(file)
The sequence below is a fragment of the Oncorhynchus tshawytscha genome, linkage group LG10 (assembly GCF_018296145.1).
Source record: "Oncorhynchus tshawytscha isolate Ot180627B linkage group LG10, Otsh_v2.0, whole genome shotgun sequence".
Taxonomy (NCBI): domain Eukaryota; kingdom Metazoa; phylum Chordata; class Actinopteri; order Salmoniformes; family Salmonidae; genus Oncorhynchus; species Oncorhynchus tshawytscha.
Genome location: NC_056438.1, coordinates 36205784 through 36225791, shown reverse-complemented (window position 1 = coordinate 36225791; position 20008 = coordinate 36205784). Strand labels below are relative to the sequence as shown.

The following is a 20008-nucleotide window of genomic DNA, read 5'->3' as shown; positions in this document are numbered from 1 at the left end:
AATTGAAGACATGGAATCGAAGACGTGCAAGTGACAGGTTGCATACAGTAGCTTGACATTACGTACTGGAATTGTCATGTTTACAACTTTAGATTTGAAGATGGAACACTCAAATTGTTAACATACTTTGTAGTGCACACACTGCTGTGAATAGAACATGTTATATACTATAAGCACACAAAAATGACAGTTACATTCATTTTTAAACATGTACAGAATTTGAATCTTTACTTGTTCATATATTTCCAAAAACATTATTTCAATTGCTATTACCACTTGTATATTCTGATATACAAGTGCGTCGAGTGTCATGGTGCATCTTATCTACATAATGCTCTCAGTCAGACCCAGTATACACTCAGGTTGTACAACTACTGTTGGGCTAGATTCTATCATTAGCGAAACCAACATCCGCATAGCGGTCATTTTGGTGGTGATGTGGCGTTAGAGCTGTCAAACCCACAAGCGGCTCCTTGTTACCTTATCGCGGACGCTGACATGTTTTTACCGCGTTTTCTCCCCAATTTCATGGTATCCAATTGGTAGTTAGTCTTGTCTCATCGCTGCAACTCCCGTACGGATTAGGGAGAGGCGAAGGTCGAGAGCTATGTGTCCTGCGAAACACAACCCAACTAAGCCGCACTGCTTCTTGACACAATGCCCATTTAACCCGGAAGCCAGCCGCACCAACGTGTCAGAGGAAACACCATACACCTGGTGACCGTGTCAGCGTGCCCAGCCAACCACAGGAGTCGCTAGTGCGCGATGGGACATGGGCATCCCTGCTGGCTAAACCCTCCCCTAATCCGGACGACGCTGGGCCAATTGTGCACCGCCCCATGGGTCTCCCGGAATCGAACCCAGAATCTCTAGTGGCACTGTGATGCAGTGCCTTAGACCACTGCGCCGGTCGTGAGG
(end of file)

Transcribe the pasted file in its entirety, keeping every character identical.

The sequence below is a fragment of the Oncorhynchus tshawytscha genome, linkage group LG10 (assembly GCF_018296145.1).
Source record: "Oncorhynchus tshawytscha isolate Ot180627B linkage group LG10, Otsh_v2.0, whole genome shotgun sequence".
Taxonomy (NCBI): domain Eukaryota; kingdom Metazoa; phylum Chordata; class Actinopteri; order Salmoniformes; family Salmonidae; genus Oncorhynchus; species Oncorhynchus tshawytscha.
Genome location: NC_056438.1, coordinates 36205784 through 36225791, shown reverse-complemented (window position 1 = coordinate 36225791; position 20008 = coordinate 36205784). Strand labels below are relative to the sequence as shown.

The following is a 20008-nucleotide window of genomic DNA, read 5'->3' as shown; positions in this document are numbered from 1 at the left end:
AATTGAAGACATGGAATCGAAGACGTGCAAGTGACAGGTTGCATACAGTAGCTTGACATTACGTACTGGAATTGTCATGTTTACAACTTTAGATTTGAAGATGGAACACTCAAATTGTTAACATACTTTGTAGTGCACACACTGCTGTGAATAGAACATGTTATATACTATAAGCACACAAAAATGACAGTTACATTCATTTTTAAACATGTACAGAATTTGAATCTTTACTTGTTCATATATTTCCAAAAACATTATTTCAATTGCTATTACCACTTGTATATTCTGATATACAAGTGCGTCGAGTGTCATGGTGCATCTTATCTACATAATGCTCTCAGTCAGACCCAGTATACACTCAGGTTGTACAACTACTGTTGGGCTAGATTCTATCATTAGCGAAACCAACATCCGCATAGCGGTCATTTTGGTGGTGATGTGGCGTTAGAGCTGTCAAACCCACAAGCGGCTCCTTGTTACCTTATCGCGGACGCTGACATGTTTTTACCGCGTTTTCTCCCCAATTTCATGGTATCCAATTGGTAGTTAGTCTTGTCTCATCGCTGCAACTCCCGTACGGATTAGGGAGAGGCGAAGGTCGAGAGCTATGTGTCCTGCGAAACACAACCCAACTAAGCCGCACTGCTTCTTGACACAATGCCCATTTAACCCGGAAGCCAGCCGCACCAACGTGTCAGAGGAAACACCATACACCTGGTGACCGTGTCAGCGTGCCCAGCCAACCACAGGAGTCGCTAGTGCGCGATGGGACATGGGCATCCCTGCTGGCTAAACCCTCCCCTAATCCGGACGACGCTGGGCCAATTGTGCACCGCCCCATGGGTCTCCCGGAATCGAACCCAGAATCTCTAGTGGCACTGTGATGCAGTGCCTTAGACCACTGCGCCGGTCGTGAGG